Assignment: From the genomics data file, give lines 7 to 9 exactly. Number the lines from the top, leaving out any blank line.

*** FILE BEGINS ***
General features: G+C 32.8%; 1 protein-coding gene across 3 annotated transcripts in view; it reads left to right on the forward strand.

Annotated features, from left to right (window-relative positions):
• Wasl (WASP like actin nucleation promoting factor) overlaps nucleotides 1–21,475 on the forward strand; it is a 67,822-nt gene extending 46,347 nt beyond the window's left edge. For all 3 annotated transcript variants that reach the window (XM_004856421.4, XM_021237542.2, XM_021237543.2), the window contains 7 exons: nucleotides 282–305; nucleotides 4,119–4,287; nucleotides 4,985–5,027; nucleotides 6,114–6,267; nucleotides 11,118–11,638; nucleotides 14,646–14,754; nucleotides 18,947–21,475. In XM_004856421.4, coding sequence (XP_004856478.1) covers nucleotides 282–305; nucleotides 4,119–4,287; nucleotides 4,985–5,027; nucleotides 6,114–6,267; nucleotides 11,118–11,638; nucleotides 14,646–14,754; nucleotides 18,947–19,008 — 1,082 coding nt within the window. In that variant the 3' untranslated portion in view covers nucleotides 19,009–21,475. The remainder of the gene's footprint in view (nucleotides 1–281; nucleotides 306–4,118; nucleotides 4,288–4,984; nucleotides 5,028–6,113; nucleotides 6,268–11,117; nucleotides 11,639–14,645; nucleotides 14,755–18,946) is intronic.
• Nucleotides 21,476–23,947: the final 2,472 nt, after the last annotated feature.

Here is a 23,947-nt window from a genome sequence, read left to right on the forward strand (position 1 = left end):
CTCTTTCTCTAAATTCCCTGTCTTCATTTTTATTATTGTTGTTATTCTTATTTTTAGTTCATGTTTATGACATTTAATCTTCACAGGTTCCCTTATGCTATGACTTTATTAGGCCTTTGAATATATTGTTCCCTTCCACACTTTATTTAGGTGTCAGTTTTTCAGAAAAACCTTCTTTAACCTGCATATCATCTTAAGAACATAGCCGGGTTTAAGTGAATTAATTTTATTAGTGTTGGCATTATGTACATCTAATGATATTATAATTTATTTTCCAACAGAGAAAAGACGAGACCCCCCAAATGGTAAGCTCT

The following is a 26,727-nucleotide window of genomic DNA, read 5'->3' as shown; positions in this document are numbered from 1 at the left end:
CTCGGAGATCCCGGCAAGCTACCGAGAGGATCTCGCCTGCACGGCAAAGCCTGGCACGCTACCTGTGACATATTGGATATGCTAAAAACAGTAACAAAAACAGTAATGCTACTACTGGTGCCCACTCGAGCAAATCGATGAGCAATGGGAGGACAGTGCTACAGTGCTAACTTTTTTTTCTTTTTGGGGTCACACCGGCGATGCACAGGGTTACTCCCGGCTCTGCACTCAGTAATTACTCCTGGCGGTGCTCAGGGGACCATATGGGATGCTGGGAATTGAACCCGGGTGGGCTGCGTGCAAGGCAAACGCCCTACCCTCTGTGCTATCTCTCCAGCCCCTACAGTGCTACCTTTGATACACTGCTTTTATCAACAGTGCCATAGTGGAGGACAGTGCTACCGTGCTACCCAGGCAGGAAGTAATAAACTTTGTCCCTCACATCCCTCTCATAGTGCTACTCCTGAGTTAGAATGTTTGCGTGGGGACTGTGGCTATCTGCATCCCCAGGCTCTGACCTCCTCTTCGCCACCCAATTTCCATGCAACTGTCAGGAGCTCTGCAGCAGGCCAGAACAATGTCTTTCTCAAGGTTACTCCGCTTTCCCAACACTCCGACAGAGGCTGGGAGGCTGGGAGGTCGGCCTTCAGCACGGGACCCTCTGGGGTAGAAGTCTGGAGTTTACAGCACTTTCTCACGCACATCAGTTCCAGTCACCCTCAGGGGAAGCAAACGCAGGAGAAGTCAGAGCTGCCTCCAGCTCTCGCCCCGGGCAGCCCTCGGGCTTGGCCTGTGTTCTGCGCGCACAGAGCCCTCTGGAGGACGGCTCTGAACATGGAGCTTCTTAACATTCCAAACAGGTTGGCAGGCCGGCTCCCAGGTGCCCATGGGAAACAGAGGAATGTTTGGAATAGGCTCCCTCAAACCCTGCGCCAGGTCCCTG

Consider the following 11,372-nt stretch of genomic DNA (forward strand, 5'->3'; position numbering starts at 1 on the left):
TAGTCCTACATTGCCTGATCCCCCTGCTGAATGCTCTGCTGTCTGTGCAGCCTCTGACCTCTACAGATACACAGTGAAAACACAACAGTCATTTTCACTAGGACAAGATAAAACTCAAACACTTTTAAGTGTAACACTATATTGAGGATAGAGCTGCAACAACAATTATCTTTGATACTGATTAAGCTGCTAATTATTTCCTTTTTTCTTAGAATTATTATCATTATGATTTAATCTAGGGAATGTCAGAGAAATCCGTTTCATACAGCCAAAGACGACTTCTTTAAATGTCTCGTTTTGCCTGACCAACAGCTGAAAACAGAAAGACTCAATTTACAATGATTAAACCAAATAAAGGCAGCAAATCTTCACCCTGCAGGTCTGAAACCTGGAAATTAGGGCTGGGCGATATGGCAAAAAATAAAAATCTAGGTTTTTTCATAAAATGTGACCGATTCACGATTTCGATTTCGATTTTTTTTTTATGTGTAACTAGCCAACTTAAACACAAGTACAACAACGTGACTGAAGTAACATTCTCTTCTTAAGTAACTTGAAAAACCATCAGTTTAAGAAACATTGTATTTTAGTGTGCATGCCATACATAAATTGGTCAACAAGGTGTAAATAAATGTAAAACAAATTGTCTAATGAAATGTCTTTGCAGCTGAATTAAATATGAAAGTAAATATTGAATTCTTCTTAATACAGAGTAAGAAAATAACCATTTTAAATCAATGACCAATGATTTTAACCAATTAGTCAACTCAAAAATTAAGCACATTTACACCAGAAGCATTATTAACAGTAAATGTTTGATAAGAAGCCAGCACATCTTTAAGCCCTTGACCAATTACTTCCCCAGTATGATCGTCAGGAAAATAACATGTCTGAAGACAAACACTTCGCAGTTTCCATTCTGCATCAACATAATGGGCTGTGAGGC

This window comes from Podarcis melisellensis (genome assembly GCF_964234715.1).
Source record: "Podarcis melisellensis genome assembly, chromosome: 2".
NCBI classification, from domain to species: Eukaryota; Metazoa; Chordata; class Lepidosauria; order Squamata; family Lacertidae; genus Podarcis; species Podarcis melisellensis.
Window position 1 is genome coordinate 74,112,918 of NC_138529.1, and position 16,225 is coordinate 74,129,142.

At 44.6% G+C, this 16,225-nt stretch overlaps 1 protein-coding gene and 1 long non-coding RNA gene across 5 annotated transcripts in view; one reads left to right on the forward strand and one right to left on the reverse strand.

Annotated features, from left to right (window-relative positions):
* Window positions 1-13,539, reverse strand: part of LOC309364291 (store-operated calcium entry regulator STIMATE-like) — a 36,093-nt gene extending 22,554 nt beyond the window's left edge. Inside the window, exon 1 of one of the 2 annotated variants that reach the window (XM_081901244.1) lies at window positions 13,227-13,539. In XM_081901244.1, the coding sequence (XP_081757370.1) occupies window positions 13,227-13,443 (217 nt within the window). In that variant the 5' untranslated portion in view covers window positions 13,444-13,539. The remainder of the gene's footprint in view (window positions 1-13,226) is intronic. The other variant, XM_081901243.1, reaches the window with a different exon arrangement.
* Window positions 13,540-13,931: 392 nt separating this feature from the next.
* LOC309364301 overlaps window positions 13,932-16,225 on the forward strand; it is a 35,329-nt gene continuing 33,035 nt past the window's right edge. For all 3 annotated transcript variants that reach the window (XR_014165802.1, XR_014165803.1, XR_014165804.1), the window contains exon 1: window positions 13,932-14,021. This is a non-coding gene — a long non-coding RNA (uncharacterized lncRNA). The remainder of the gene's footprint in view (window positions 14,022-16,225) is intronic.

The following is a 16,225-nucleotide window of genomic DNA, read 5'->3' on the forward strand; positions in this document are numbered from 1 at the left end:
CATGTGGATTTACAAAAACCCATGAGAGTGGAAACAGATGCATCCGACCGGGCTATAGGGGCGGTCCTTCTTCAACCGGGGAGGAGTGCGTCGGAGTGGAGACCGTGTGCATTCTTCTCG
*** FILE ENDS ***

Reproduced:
The following is a 26,727-nucleotide window of genomic DNA, read 5'->3' as shown; positions in this document are numbered from 1 at the left end:
CTCGGAGATCCCGGCAAGCTACCGAGAGGATCTCGCCTGCACGGCAAAGCCTGGCACGCTACCTGTGACATATTGGATATGCTAAAAACAGTAACAAAAACAGTAATGCTACTACTGGTGCCCACTCGAGCAAATCGATGAGCAATGGGAGGACAGTGCTACAGTGCTAACTTTTTTTTCTTTTTGGGGTCACACCGGCGATGCACAGGGTTACTCCCGGCTCTGCACTCAGTAATTACTCCTGGCGGTGCTCAGGGGACCATATGGGATGCTGGGAATTGAACCCGGGTGGGCTGCGTGCAAGGCAAACGCCCTACCCTCTGTGCTATCTCTCCAGCCCCTACAGTGCTACCTTTGATACACTGCTTTTATCAACAGTGCCATAGTGGAGGACAGTGCTACCGTGCTACCCAGGCAGGAAGTAATAAACTTTGTCCCTCACATCCCTCTCATAGTGCTACTCCTGAGTTAGAATGTTTGCGTGGGGACTGTGGCTATCTGCATCCCCAGGCTCTGACCTCCTCTTCGCCACCCAATTTCCATGCAACTGTCAGGAGCTCTGCAGCAGGCCAGAACAATGTCTTTCTCAAGGTTACTCCGCTTTCCCAACACTCCGACAGAGGCTGGGAGGCTGGGAGGTCGGCCTTCAGCACGGGACCCTCTGGGGTAGAAGTCTGGAGTTTACAGCACTTTCTCACGCACATCAGTTCCAGTCACCCTCAGGGGAAGCAAACGCAGGAGAAGTCAGAGCTGCCTCCAGCTCTCGCCCCGGGCAGCCCTCGGGCTTGGCCTGTGTTCTGCGCGCACAGAGCCCTCTGGAGGACGGCTCTGAACATGGAGCTTCTTAACATTCCAAACAGGTTGGCAGGCCGGCTCCCAGGTGCCCATGGGAAACAGAGGAATGTTTGGAATAGGCTCCCTCAAACCCTGCGCCAGGTCCCTG

Consider the following 11,372-nt stretch of genomic DNA (forward strand, 5'->3'; position numbering starts at 1 on the left):